[Erich Segal's] new study of comedy in the Western theater displays the strengths he has built in both the arenas in which he competes. His scholarship is impressive: he manages to discuss in detail works by every major comic writer from Aristophanes and Plautus to Ionesco and Beckett. He is especially good on the Greek and Roman comic playwrights, and he spends at least half the book on those influential but, to the modern reader, lesser-known writers. Flexing his pop novelist's muscles, Segal conveys his ideas in clean, graceful, witty, and above all, highly accessible prose. You don't need a Ph.D. from Harvard to understand him, and you don't need to fully accept his thesis that traditional comedy 'died' or perhaps was killed by the modernist writers to enjoy and be enlightened by this lively book. (Jack Helbig Booklist 2001-08-01)
This academic monograph is readable, erudite, and witty. Segal is a wonderful companion with whom to read these plays. Enthusiastically recommended. (Thomas E. Luddy Library Journal 2001-08-01)
[Segal's] hearty, sprawling book...puts all his skills as a popular novelist, screenwriter and professor of classics to work on surveying the evolution of comic drama in the West. From the ancient Greek countryside to the theater of the absurd, it's a story of general decline punctuated by brilliance, and it ends with a startling obituary. Comedy is dead, Segal says, weakened as early as Aristophanes and finally murdered in modernity by the likes of George Bernard Shaw, Eugène Ionesco and Samuel Beckett...He's generous with information about theaters and stagecraft, and his original translations capture the human appetite for carnival so dynamically they practically pop off the stage. (Joy Connolly New York Times Book Review 2001-10-28)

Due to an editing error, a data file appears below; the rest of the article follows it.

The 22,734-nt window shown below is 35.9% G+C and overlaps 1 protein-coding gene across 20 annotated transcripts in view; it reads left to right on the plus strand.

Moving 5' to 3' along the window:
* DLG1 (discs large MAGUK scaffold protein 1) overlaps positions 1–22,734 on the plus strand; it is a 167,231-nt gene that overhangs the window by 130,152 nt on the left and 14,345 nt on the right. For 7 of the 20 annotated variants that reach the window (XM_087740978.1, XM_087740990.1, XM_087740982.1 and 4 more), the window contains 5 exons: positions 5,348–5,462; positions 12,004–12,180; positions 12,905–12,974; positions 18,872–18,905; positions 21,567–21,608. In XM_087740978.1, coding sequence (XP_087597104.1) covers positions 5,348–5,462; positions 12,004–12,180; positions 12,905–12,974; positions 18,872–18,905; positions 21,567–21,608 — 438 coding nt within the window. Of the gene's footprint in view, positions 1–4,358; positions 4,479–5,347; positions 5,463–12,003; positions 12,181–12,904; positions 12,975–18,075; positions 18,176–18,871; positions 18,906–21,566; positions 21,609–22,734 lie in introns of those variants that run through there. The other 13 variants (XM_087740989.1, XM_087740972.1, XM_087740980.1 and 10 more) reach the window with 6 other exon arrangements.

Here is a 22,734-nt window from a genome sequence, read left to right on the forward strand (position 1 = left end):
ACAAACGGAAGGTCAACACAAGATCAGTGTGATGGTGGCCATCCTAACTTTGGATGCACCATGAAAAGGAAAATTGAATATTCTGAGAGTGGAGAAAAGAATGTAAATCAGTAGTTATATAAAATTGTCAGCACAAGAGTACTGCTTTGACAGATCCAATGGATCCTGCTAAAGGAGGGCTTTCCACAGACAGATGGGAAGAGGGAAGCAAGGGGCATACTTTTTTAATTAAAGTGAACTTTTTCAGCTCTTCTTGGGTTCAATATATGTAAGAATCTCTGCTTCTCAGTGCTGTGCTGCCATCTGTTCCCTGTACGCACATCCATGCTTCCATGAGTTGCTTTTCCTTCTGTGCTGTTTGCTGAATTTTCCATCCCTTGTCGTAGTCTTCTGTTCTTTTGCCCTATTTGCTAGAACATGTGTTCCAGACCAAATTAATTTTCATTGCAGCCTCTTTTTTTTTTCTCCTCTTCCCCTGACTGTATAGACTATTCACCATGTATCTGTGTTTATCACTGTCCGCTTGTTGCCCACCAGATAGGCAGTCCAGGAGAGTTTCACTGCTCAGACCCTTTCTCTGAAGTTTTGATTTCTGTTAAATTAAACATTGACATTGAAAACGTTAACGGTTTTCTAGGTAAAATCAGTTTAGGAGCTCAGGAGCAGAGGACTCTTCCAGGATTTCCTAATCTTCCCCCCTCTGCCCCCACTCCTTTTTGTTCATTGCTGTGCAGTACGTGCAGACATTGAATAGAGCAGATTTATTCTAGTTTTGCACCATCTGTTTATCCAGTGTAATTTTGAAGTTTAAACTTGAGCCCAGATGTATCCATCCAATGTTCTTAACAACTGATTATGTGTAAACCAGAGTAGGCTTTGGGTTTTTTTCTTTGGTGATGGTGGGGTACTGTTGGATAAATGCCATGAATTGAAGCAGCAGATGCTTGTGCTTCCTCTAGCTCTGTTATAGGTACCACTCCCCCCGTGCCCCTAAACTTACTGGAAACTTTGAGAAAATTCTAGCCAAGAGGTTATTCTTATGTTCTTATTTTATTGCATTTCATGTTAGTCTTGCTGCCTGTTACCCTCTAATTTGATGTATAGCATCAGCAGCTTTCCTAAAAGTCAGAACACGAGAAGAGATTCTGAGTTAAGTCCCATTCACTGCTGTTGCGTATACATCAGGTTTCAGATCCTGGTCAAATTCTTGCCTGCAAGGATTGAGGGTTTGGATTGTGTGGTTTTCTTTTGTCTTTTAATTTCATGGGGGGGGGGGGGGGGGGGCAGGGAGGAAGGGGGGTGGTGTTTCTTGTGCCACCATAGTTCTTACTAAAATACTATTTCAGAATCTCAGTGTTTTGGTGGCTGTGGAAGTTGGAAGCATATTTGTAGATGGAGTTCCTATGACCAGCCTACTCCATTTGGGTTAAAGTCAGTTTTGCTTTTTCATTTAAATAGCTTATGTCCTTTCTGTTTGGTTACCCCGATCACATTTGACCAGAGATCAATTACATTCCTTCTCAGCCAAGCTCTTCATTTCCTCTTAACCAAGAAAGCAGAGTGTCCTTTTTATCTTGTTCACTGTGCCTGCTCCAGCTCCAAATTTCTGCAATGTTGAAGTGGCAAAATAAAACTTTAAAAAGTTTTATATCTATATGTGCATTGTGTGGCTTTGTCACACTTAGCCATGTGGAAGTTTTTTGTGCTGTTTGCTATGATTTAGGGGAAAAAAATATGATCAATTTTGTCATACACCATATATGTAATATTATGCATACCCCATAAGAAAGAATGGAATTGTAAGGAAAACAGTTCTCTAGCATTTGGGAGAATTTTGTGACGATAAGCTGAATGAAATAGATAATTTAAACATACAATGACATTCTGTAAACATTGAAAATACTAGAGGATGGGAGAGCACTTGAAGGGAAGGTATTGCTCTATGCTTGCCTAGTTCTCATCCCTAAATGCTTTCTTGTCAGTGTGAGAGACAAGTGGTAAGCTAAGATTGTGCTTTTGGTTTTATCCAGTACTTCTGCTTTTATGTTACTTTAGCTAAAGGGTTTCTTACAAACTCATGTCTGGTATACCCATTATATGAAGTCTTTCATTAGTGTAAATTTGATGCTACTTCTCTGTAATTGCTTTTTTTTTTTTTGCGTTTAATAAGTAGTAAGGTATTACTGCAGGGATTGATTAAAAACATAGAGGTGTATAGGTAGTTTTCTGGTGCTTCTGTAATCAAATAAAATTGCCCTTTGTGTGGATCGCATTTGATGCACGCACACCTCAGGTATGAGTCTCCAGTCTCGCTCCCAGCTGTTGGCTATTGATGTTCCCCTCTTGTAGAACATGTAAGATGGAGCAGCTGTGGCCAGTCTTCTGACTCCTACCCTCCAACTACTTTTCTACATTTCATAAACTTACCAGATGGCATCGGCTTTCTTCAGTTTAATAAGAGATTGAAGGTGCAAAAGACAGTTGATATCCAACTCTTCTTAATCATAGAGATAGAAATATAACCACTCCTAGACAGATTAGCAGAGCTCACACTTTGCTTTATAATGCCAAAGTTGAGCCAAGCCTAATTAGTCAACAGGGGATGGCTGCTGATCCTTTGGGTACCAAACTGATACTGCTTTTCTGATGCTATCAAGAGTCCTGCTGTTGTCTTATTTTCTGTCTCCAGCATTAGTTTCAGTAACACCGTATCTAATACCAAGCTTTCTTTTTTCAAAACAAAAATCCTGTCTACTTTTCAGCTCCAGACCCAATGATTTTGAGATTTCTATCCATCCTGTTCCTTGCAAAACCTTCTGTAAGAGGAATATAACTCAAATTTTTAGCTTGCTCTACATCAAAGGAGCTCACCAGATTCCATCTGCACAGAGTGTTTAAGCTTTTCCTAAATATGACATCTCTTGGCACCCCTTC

The Death of Comedy is not...a dry treatise on things you should read, whether you think they are funny or not. Throughout, it is punctuated with astute comparisons to contemporary situations and with wonderfully earthy translations, in particular of Aristophanes. Segal renders the Greek so frankly that, perhaps for the first time, readers will see why they should have laughed at Aristophanes when they were forced to read him in that archly fussy translation dated 1901. (Jonathan S. Perry Washington Post 2001-12-16)
Erich Segal's survey of comedies from A to B (that is, from Aristophanes to Samuel Beckett) is a comic parallel to George Steiner's The Death of Tragedy, an equally virtuosic and wide-ranging study...Like Steiner, Segal writes with such enthusiastic brilliance that I am left rushing off to read plays I have never quite got round to reading and to reread dozens of others I thought I knew, to discover, in the light of what he says. I hardly knew them. (Peter Holland Jewish Chronicle 2001-12-14)